From 1891 to 1894 he would go on to set no less than 14 world records.
Though some inaccurate reports would later give Levy a gold medal in shotput at the first modern Olympics in Athens in 1896, in reality he represented Great Britain there as a judge and a journalist, not as a participant.
“I regard the trip to Athens and participation in the Olympic Games of 1896, as one of the biggest events of my life. It was glorious from every point of view.”
Levy would lecture on those first modern Games for years to come (among many other topics from nihilism to Talmudic thought and Jewish humor).
When the King of Greece visited London in 1905, Levy was invited to greet him. Three years later he was an organizer of the gymnastics portion of the 1908 Olympics held in the city.
Already approaching 60 by then, Levy generally didn’t see a need nor have a desire to slow down.
He remained a member of the Birmingham Athletic Club for a total of 50 years, serving as chairman for 30 of them.
He was a long-time drama critic and sports writer. He also worked in various capacities in the local brewing trade, for decades somehow singlehandedly writing and publishing the industry’s Licensed Trade News, a weekly newspaper.
With his physical strength naturally diminished with age, Levy dedicated his later years largely to scholarship, lecturing and working on about eight books after his 60th birthday. Largely based on his first-hand experiences in the Jewish community, numerous political and social clubs and the local theater scene, these books provide a fascinating glimpse into late-Victorian and early 20th century England.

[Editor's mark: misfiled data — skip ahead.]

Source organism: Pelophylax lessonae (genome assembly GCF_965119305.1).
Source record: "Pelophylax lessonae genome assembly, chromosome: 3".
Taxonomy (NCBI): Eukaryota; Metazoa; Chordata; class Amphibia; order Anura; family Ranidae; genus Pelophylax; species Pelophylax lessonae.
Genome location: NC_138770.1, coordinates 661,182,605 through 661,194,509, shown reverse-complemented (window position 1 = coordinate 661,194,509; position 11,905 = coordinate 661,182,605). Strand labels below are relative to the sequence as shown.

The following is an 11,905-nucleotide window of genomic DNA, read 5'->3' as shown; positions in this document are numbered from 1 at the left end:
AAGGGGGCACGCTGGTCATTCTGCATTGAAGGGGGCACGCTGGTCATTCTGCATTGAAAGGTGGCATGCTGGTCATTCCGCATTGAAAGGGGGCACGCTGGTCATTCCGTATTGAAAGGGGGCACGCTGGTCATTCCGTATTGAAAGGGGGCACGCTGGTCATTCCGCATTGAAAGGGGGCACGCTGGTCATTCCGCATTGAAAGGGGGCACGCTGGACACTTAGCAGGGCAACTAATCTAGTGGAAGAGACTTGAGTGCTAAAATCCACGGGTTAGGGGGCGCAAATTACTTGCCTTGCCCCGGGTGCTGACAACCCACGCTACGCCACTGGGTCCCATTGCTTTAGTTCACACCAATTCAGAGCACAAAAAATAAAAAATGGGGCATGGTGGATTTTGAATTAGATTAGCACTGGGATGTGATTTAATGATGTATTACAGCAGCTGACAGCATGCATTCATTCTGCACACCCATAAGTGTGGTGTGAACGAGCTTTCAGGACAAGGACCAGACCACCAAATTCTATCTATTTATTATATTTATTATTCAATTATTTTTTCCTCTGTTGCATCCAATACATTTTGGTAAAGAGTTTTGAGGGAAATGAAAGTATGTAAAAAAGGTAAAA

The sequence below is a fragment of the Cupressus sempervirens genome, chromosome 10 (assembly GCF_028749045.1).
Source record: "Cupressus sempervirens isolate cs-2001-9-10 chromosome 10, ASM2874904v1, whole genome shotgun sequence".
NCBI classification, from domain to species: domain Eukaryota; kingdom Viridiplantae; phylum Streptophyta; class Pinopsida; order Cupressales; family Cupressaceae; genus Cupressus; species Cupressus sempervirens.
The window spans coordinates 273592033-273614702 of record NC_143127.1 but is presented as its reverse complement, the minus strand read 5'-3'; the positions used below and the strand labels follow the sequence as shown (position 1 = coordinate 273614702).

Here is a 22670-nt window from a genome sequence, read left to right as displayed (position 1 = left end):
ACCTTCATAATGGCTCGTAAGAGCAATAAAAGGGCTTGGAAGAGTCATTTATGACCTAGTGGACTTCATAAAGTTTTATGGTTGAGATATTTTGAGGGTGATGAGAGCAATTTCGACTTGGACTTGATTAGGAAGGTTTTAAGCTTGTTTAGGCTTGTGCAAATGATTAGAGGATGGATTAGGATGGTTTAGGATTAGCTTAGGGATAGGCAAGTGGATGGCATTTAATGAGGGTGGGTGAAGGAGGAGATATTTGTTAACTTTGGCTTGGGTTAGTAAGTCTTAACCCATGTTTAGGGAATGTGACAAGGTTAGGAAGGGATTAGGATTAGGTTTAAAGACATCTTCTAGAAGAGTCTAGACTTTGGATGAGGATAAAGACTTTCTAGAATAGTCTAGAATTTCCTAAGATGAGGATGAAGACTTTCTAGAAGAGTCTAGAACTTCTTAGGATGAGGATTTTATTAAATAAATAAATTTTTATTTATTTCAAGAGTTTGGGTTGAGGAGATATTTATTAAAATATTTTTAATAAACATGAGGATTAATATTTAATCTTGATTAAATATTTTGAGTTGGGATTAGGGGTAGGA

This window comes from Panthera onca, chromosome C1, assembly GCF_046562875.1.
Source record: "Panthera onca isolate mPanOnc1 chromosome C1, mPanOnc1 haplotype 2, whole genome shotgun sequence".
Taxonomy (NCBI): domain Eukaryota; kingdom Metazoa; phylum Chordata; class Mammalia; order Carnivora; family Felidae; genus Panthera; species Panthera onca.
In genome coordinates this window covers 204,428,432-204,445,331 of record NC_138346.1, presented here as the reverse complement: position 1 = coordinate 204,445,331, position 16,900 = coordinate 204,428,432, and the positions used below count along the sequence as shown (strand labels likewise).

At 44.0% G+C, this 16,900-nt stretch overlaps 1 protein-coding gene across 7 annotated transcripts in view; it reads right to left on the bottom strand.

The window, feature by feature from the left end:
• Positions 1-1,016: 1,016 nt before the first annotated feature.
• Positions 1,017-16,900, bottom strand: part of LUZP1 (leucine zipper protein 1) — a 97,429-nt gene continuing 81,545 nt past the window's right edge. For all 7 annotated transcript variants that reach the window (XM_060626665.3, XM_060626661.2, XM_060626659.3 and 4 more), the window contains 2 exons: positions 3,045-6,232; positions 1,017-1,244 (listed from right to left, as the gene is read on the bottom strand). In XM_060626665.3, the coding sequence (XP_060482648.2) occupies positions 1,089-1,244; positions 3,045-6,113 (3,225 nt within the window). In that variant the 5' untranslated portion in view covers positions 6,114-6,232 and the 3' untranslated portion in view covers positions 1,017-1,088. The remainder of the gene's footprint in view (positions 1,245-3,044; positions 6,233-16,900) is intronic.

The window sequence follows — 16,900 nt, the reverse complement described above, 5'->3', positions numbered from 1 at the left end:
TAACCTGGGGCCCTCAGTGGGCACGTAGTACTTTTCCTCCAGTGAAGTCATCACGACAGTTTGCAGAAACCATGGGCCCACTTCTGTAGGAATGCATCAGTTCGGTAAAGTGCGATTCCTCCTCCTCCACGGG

Looking back on his life and accomplishments shortly before he passed away, Levy the strongman mused:
“I have no money, never had and never shall have any. But, happily, what I have seen, what I have achieved, much of my happiness in life, has been obtained, thanks to – ‘Dumbbells, twopence a pound.’ Our worldly happiness, the success we attain is fortunately not dependent upon pounds, shillings and pence.”
Select Sources and Related Reading:
Birmingham Jewry by Zoe Josephs
This article has been published as part of Gesher L’Europa, the National Library of Israel’s initiative to connect with people, institutions and communities across Europe and beyond, through storytelling, knowledge sharing and community engagement.